How did the U.S. do in the second quarter?
Traders work on the floor of the New York Stock Exchange as concerns about the health of the American economy continue grow.
STEVE CHIOTAKIS: The work on coming up with a debt ceiling solution will continue today in Washington. They may even work into next week, when Congress was supposed to be on recess. That recess has been canceled. Not a great way for those lawmakers to start a new month. Or for Wall Street to start a new quarter.
And that's where we're gonna start this morning with Jill Schlesinger, editor-at-large at CBS/MoneyWatch. Good morning.
JILL SCHLESINGER: Good morning.
CHIOTAKIS: So Congress is continuing these debt ceiling talks with the White House. How much is that going to weigh on the quarter that starts today?
SCHLESINGER: Well, of course it's important, but the traders and economists that I talked to believe that there's going to be a deal because the stakes are just too high if there's no agreement. The real big question for the next quarter is whether the economy's going to pick up more steam. And consumers are obviously looking for an improvement in jobs, housing and lower food and gas prices.
CHIOTAKIS: I want to talk a little bit, Jill about the quarter that just wrapped up -- the second quarter of the year. I know the stock market has been on a bit of a tear lately, especially the past four or five days. How did we do in Quarter Number Two?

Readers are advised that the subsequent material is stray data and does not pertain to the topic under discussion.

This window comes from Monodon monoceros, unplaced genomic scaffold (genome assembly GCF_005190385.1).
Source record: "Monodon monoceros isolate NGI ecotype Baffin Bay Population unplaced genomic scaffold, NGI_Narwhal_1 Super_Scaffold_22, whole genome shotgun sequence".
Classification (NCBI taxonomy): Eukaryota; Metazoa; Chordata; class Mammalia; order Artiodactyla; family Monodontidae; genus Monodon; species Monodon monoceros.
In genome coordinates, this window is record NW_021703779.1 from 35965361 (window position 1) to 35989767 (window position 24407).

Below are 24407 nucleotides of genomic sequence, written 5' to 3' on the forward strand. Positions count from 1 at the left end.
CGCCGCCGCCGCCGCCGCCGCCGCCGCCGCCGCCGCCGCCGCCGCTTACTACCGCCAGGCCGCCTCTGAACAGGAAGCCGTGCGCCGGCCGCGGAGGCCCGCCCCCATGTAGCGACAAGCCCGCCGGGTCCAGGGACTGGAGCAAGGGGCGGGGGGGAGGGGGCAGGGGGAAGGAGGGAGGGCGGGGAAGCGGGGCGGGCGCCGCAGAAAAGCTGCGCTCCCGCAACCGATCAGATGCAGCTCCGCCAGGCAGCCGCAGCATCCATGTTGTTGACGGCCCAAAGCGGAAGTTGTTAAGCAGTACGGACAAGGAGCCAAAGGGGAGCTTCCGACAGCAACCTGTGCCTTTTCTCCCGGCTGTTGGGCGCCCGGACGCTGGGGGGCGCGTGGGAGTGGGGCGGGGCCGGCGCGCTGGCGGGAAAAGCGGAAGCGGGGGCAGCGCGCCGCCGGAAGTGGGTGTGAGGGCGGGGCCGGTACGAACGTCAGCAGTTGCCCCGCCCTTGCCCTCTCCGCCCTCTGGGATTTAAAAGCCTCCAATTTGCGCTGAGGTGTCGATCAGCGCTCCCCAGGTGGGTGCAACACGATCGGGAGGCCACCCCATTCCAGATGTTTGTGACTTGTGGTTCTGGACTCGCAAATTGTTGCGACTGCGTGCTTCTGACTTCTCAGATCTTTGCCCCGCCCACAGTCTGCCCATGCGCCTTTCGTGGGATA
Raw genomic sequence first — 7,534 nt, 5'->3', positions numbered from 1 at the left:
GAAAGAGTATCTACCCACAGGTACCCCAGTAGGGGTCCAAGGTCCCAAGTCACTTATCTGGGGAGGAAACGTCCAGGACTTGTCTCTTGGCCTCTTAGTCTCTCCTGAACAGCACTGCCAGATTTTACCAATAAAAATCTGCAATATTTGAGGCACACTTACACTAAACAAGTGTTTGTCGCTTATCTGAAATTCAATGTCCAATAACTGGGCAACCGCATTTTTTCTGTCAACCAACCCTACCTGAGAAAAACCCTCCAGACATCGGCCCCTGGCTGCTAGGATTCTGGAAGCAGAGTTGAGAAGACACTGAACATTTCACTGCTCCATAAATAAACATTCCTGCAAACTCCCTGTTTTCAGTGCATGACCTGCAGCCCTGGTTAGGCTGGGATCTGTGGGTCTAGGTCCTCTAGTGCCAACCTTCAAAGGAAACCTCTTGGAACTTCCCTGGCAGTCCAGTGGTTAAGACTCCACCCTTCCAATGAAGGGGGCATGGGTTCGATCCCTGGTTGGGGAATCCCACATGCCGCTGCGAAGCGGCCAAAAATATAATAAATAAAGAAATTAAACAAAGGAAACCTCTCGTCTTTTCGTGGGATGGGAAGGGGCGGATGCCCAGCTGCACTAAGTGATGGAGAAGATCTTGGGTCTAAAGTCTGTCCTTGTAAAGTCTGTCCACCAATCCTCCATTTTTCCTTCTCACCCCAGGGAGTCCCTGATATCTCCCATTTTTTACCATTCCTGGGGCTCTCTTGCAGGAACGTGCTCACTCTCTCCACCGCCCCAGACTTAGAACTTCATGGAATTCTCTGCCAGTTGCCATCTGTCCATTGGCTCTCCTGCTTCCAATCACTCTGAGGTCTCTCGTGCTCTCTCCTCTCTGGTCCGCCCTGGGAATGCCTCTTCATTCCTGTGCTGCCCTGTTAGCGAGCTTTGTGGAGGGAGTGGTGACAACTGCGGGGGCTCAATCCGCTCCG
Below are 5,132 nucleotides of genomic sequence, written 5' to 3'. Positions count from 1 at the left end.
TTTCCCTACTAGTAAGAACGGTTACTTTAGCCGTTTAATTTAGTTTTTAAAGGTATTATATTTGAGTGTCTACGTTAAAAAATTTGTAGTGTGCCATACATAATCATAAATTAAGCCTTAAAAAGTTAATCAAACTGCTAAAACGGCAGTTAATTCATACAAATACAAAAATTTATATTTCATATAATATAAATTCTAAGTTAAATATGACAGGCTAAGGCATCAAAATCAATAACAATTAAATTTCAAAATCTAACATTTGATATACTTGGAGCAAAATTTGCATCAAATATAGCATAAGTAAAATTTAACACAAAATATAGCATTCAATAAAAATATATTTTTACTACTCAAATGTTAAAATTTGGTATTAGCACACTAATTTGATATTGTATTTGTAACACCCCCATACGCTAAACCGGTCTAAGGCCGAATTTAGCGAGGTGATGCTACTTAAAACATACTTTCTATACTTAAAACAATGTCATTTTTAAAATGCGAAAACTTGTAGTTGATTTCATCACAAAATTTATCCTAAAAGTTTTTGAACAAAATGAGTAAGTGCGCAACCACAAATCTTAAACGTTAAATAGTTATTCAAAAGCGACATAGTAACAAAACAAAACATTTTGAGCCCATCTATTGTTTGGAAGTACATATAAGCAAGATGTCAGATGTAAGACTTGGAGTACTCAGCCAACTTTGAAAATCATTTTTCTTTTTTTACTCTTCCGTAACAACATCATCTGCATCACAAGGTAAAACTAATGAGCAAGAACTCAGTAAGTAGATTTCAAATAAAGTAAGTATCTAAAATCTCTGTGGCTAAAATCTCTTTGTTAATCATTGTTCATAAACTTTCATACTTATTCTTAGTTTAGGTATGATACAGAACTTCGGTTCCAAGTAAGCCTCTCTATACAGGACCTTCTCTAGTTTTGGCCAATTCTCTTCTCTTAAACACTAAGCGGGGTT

SCHLESINGER: You know there was a lot of bad news -- the effects of the Japanese earthquake, unrest in the Middle East, debt problems in Greece and only about 2 percent growth here in the U.S. But stocks did OK. The Dow squeaked out a gain, S&P 500 and NASDAQ down a little bit, both are up 4.5, 5 percent a year. And oil, which peaked at $114 a barrel during the quarter fell 10.5 percent and gas prices are almost exactly where they were three months ago.
CHIOTAKIS: Oil is trading I think about $94 right now. All right, Jill Schlesinger from CBS/MoneyWatch. Jill, thanks.
SCHLESINGER: Great to be with you.